## Shifting Structure Of Returns In MSCI World Index

May 01, 2014A normal distribution is a very common probability distribution. The term refers to the probability that a set of data or observations will fall between any two real numbers and for which a graphical representation (i.e. histogram) is symmetrical with a single central peak at the mean. A normal distribution is typically described as ‘bell-shaped’, with half of the distribution to the left of the mean and half of the distribution to the right of the mean. The spread of the data is dependent on the standard deviation; the smaller the standard deviation, the more concentrated the data.

In contrast to a normal distribution, the histogram for a non-normal set of observations is not symmetrical or bell-shaped. These kinds of configurations are described with variables such as skew and kurtosis and are frequently (though not always) related to data involving time measurements. Examples of non-normally distributed data include the waiting time at a doctor’s office, the price movement of an individual stock, or the cumulative earnings associated with a lifetime of work in a given profession.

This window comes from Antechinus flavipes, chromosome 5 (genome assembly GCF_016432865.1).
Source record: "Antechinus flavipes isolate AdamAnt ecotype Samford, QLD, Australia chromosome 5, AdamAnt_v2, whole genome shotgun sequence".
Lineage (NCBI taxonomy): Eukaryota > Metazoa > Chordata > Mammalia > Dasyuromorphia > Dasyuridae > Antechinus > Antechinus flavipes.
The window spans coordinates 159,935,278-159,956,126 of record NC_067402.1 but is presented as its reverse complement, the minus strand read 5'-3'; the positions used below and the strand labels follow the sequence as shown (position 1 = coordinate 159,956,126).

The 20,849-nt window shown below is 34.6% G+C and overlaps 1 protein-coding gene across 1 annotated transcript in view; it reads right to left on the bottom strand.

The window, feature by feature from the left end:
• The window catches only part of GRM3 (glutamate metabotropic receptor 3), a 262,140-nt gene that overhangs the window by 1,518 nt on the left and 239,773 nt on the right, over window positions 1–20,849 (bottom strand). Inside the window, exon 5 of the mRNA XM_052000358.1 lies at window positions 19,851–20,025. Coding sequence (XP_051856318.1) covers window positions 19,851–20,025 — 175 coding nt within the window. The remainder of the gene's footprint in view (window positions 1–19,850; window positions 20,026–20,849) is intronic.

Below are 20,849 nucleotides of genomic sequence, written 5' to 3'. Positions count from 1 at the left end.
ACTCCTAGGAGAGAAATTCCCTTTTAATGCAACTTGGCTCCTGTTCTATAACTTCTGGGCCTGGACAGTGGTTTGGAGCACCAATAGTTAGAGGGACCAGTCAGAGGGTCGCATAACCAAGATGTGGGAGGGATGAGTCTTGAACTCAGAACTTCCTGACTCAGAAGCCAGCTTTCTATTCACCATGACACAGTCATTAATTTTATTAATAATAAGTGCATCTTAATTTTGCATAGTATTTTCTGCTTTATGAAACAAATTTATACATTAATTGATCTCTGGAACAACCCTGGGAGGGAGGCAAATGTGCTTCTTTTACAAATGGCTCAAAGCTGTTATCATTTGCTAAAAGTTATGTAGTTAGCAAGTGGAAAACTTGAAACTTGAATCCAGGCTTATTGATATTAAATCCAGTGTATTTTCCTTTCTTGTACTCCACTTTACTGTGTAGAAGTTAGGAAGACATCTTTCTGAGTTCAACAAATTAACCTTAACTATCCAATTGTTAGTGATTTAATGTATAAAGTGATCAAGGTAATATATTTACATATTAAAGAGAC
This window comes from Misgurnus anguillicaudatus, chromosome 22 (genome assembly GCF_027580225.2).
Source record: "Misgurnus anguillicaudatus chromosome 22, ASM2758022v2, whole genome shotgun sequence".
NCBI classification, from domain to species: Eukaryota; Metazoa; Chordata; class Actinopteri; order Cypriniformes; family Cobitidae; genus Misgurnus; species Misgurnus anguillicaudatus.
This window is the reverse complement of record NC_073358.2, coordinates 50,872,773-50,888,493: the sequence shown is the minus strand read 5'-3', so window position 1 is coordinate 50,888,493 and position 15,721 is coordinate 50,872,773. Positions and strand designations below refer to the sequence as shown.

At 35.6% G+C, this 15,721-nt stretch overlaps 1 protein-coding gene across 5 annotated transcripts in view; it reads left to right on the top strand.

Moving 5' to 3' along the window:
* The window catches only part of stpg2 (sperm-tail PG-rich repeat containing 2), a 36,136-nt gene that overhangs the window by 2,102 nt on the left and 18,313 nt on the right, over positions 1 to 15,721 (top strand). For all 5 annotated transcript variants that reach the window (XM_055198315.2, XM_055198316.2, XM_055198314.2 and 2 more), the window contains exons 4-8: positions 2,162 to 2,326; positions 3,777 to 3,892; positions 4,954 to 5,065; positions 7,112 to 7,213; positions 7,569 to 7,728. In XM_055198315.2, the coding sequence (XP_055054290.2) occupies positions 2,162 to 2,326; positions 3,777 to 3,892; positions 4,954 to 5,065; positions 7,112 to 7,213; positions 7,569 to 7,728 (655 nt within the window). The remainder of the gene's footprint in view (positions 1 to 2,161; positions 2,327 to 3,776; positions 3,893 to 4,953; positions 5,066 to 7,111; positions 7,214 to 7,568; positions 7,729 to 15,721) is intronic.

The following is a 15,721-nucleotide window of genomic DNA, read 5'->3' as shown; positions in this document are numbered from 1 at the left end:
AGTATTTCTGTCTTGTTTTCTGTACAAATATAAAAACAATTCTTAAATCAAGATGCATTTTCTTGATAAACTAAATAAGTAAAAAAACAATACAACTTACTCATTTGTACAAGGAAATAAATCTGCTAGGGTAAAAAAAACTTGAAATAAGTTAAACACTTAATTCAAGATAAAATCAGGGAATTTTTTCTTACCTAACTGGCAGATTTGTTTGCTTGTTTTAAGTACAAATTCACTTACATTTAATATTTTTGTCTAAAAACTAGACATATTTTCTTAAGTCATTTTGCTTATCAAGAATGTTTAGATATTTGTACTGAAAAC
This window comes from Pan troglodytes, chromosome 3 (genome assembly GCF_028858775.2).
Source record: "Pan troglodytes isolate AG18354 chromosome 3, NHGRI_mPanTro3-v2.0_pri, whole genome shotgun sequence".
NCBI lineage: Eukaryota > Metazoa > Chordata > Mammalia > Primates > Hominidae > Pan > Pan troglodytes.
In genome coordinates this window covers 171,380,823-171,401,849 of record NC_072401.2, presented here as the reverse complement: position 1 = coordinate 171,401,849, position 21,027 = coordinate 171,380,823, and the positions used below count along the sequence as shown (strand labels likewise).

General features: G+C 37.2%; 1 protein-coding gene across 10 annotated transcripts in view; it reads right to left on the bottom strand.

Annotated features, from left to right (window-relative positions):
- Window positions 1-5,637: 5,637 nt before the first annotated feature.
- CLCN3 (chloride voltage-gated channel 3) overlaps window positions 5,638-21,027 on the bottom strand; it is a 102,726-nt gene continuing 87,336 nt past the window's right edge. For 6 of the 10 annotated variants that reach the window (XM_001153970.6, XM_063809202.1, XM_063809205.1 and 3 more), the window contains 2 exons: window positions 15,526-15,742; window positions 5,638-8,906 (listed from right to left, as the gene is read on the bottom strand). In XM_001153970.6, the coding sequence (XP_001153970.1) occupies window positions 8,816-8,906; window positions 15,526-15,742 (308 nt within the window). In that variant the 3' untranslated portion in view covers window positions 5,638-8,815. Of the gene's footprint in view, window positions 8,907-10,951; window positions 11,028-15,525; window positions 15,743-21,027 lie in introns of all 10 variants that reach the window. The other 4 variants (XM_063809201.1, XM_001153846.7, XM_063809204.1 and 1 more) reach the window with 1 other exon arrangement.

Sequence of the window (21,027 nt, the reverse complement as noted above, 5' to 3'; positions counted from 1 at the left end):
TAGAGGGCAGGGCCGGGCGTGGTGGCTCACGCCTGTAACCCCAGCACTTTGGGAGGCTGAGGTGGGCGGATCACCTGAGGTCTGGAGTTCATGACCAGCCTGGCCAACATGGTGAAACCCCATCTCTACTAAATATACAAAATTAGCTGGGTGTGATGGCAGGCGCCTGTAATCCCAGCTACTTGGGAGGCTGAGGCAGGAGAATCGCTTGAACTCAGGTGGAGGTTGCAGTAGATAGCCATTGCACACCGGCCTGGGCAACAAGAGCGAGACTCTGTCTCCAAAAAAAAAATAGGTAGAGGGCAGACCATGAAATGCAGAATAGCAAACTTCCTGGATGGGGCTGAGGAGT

The skewness of a distribution refers to a lack of symmetry. A histogram with negative skew has data that is skewed to the left while one with positive skew has more observations in the right tail. Generally, if skewness is less than -1 or greater than +1, the distribution is highly skewed; skew values between -1 and -½ or +½ and +1 are considered moderately skewed; and skewness between -½ and +½ indicates an approximately symmetric distribution.

Kurtosis is used to describe the extent to which a set of data is more or less “peaked” when compared to a normal distribution (with kurtosis of 0). Higher kurtosis (>0) is associated with the movement of observations toward the center and the tails of the distribution (i.e. out of the “shoulders”) while the opposite is true for a distribution with kurtosis <0.

We measure the average daily percent change for all stocks in the MSCI World Index and aggregate the results. In an upward trending market, we generally observe a negative skew and positive excess kurtosis. In downward trending market, we generally observe a positive skew and negative excess kurtosis. **In last 31 days, the distribution of daily returns within the MSCI World Index has shifted to a negative configuration of a positive skew and negative excess kurtosis. **This divergence suggests the underlying structure of the equity market is in flux. The nature of the drunk’s steps are changing.